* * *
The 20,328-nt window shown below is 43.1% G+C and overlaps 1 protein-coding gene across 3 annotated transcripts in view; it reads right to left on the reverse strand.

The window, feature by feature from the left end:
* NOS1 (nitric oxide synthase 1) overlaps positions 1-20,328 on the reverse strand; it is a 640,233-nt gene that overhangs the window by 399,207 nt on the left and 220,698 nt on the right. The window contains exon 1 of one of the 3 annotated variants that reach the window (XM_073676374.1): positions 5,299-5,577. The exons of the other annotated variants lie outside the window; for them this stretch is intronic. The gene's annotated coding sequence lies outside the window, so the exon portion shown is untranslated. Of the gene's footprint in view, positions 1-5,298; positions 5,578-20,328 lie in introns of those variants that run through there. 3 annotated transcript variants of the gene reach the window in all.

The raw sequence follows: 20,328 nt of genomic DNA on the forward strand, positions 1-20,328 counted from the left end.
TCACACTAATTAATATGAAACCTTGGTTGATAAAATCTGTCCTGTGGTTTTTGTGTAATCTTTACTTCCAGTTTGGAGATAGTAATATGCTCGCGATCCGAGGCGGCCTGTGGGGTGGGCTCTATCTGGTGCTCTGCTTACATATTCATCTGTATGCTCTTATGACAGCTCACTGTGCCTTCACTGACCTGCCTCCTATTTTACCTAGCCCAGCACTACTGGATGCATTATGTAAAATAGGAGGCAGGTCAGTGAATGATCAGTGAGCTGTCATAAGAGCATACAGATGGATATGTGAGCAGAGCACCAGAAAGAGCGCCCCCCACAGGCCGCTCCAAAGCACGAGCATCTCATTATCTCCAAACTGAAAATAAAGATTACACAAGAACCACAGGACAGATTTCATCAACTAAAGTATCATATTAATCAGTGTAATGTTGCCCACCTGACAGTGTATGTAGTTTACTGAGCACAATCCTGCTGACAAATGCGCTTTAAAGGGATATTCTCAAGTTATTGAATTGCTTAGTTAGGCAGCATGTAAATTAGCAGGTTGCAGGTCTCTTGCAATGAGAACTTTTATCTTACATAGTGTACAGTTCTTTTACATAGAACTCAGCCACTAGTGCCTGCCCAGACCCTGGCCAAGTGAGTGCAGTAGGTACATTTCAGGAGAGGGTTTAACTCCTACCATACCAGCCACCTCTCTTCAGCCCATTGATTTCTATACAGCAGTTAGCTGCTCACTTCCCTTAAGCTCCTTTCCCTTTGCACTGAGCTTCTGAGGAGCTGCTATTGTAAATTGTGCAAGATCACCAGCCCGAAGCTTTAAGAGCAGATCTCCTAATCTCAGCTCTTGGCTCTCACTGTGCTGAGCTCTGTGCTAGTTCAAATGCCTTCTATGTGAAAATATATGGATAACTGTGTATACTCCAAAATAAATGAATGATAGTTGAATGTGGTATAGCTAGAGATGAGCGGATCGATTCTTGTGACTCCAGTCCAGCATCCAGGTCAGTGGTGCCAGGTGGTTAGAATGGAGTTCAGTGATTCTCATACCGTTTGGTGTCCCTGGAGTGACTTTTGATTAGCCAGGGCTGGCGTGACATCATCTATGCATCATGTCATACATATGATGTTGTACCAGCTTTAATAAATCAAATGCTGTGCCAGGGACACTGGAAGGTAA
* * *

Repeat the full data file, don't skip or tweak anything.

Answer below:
The 20,328-nt window shown below is 43.1% G+C and overlaps 1 protein-coding gene across 3 annotated transcripts in view; it reads right to left on the reverse strand.

The window, feature by feature from the left end:
* NOS1 (nitric oxide synthase 1) overlaps positions 1-20,328 on the reverse strand; it is a 640,233-nt gene that overhangs the window by 399,207 nt on the left and 220,698 nt on the right. The window contains exon 1 of one of the 3 annotated variants that reach the window (XM_073676374.1): positions 5,299-5,577. The exons of the other annotated variants lie outside the window; for them this stretch is intronic. The gene's annotated coding sequence lies outside the window, so the exon portion shown is untranslated. Of the gene's footprint in view, positions 1-5,298; positions 5,578-20,328 lie in introns of those variants that run through there. 3 annotated transcript variants of the gene reach the window in all.

The raw sequence follows: 20,328 nt of genomic DNA on the forward strand, positions 1-20,328 counted from the left end.
TCACACTAATTAATATGAAACCTTGGTTGATAAAATCTGTCCTGTGGTTTTTGTGTAATCTTTACTTCCAGTTTGGAGATAGTAATATGCTCGCGATCCGAGGCGGCCTGTGGGGTGGGCTCTATCTGGTGCTCTGCTTACATATTCATCTGTATGCTCTTATGACAGCTCACTGTGCCTTCACTGACCTGCCTCCTATTTTACCTAGCCCAGCACTACTGGATGCATTATGTAAAATAGGAGGCAGGTCAGTGAATGATCAGTGAGCTGTCATAAGAGCATACAGATGGATATGTGAGCAGAGCACCAGAAAGAGCGCCCCCCACAGGCCGCTCCAAAGCACGAGCATCTCATTATCTCCAAACTGAAAATAAAGATTACACAAGAACCACAGGACAGATTTCATCAACTAAAGTATCATATTAATCAGTGTAATGTTGCCCACCTGACAGTGTATGTAGTTTACTGAGCACAATCCTGCTGACAAATGCGCTTTAAAGGGATATTCTCAAGTTATTGAATTGCTTAGTTAGGCAGCATGTAAATTAGCAGGTTGCAGGTCTCTTGCAATGAGAACTTTTATCTTACATAGTGTACAGTTCTTTTACATAGAACTCAGCCACTAGTGCCTGCCCAGACCCTGGCCAAGTGAGTGCAGTAGGTACATTTCAGGAGAGGGTTTAACTCCTACCATACCAGCCACCTCTCTTCAGCCCATTGATTTCTATACAGCAGTTAGCTGCTCACTTCCCTTAAGCTCCTTTCCCTTTGCACTGAGCTTCTGAGGAGCTGCTATTGTAAATTGTGCAAGATCACCAGCCCGAAGCTTTAAGAGCAGATCTCCTAATCTCAGCTCTTGGCTCTCACTGTGCTGAGCTCTGTGCTAGTTCAAATGCCTTCTATGTGAAAATATATGGATAACTGTGTATACTCCAAAATAAATGAATGATAGTTGAATGTGGTATAGCTAGAGATGAGCGGATCGATTCTTGTGACTCCAGTCCAGCATCCAGGTCAGTGGTGCCAGGTGGTTAGAATGGAGTTCAGTGATTCTCATACCGTTTGGTGTCCCTGGAGTGACTTTTGATTAGCCAGGGCTGGCGTGACATCATCTATGCATCATGTCATACATATGATGTTGTACCAGCTTTAATAAATCAAATGCTGTGCCAGGGACACTGGAAGGTAA